Longleaf Stories

full circle in the hundred acre wood

Rife with possibility. Redolent with memory. Tinged with regret. Years ago, working in an office downtown, lunch hour was pure freedom. Time to window shop, people watch in the park. Or meet a lover, returning flushed and breathless.

Older now, time is my own, but spending it has taken on mortal significance. As children, a summer day was a lifetime; summer itself eternity. Recognition of life’s brevity makes the hours “go faster.”

Living part-time in the North Carolina mountains, part-time in Florida, my gardens are often untended. Arriving in the flat-lands yesterday, the parched plants were a blunt reminder of time’s power. Gone barely four weeks, it was painful to see them ravaged by drought. The purple pansies and crimson Dianthus so recently lush with blooms are spindly, nearly strangled by weeds. The roses have behaved like an abandoned lover, taking no nourishment and failing to thrive.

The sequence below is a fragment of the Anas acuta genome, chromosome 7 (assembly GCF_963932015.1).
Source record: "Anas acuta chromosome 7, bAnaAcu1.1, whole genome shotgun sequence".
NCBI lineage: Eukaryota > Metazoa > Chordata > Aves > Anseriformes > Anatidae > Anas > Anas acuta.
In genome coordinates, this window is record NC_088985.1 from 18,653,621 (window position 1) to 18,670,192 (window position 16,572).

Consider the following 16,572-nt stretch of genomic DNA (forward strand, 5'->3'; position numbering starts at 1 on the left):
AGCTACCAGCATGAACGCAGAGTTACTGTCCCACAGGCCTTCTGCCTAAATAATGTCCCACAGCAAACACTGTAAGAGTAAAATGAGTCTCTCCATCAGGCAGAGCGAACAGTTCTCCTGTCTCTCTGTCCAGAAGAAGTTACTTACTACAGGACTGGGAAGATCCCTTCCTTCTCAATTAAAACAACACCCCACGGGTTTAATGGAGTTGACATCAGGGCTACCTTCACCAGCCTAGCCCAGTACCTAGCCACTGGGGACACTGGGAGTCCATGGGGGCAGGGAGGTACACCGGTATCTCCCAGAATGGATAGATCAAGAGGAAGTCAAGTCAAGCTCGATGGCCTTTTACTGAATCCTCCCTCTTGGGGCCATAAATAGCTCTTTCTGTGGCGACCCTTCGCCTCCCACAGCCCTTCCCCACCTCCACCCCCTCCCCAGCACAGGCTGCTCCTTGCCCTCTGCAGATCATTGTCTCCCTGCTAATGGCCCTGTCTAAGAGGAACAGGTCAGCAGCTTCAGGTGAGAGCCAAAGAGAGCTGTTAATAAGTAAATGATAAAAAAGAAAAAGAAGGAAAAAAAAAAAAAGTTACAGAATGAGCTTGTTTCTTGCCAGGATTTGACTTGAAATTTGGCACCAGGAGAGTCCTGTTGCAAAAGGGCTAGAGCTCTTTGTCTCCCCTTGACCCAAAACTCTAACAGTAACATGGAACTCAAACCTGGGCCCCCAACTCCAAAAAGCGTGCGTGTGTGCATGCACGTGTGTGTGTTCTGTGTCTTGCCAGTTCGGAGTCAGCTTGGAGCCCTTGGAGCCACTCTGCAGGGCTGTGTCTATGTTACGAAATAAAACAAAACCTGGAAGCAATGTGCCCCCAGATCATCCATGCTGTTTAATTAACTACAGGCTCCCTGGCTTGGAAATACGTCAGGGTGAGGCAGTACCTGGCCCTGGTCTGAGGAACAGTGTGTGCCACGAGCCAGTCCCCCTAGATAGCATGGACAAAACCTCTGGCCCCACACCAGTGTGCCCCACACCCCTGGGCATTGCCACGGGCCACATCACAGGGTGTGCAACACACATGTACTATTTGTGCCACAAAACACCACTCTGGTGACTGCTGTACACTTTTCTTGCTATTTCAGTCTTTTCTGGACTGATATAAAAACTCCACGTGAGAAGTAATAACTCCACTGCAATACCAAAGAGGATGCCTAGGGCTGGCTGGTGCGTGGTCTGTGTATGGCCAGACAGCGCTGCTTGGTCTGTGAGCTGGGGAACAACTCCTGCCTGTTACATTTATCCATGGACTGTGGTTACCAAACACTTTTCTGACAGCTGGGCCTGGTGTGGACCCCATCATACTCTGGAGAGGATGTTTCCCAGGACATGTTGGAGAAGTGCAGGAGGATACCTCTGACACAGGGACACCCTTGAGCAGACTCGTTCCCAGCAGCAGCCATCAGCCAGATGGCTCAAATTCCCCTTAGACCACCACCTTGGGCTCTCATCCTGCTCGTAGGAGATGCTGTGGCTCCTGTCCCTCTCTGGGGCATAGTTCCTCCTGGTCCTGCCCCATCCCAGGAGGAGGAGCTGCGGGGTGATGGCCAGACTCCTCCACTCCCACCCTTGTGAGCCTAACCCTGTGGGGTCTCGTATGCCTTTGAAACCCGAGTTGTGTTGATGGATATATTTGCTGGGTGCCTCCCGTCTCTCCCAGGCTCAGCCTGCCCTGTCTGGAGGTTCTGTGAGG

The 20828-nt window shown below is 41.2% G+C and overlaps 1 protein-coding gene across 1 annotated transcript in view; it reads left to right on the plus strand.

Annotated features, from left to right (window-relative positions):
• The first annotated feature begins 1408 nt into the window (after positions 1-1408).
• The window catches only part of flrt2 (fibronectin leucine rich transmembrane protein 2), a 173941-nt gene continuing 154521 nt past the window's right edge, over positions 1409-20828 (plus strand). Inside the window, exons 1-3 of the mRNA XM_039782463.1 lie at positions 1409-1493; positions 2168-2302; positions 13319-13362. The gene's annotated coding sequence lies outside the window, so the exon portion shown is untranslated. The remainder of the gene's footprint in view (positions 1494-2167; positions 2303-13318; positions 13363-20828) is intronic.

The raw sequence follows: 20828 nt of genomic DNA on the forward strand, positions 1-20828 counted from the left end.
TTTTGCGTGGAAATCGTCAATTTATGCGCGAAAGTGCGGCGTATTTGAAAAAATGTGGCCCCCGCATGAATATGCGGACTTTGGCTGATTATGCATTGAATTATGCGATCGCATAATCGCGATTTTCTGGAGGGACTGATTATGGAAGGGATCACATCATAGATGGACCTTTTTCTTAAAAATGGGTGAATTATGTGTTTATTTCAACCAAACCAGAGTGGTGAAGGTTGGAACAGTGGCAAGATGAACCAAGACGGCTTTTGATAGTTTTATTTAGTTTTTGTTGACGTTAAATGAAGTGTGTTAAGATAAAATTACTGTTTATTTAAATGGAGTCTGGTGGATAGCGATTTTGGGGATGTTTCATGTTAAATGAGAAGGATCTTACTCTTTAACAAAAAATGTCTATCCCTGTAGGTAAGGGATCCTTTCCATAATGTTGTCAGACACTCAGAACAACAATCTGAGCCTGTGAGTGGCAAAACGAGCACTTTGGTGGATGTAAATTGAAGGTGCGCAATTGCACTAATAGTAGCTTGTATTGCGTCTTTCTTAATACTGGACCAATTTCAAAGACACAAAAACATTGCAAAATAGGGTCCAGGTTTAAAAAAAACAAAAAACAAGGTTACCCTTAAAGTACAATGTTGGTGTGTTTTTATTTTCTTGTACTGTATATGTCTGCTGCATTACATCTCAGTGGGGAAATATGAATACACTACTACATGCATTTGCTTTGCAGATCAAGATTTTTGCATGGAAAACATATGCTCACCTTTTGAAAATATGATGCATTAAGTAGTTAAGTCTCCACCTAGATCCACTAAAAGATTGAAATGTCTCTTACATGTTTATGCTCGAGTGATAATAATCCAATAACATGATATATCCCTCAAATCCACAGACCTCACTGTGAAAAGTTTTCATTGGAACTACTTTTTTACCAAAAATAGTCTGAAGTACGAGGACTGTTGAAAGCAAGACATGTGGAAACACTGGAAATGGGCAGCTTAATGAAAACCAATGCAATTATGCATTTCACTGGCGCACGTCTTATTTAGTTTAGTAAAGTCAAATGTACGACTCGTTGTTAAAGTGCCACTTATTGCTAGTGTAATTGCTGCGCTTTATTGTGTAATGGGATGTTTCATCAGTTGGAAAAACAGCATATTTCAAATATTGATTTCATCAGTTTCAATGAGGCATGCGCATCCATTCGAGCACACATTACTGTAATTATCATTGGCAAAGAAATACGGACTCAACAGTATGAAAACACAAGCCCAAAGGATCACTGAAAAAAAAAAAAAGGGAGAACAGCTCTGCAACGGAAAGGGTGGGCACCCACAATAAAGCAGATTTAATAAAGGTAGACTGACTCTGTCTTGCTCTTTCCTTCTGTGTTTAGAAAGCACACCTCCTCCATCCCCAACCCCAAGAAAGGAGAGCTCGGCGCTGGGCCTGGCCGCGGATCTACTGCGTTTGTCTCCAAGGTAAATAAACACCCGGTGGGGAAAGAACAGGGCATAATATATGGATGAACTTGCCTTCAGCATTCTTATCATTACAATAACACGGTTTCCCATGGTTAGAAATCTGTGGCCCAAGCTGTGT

Lunch hour. Out to lunch. Those short blocks of time when you leave or simply look away: when your favorite coffee cup unaccountably falls, shattering; when friends drift away unnoticed, like carelessly tied canoes, silently sliding away.

Our challenge is to edit our life choices, but not too carefully, and to remain fully awake in each moment to precious possibility.

Speak. Leave a memory.

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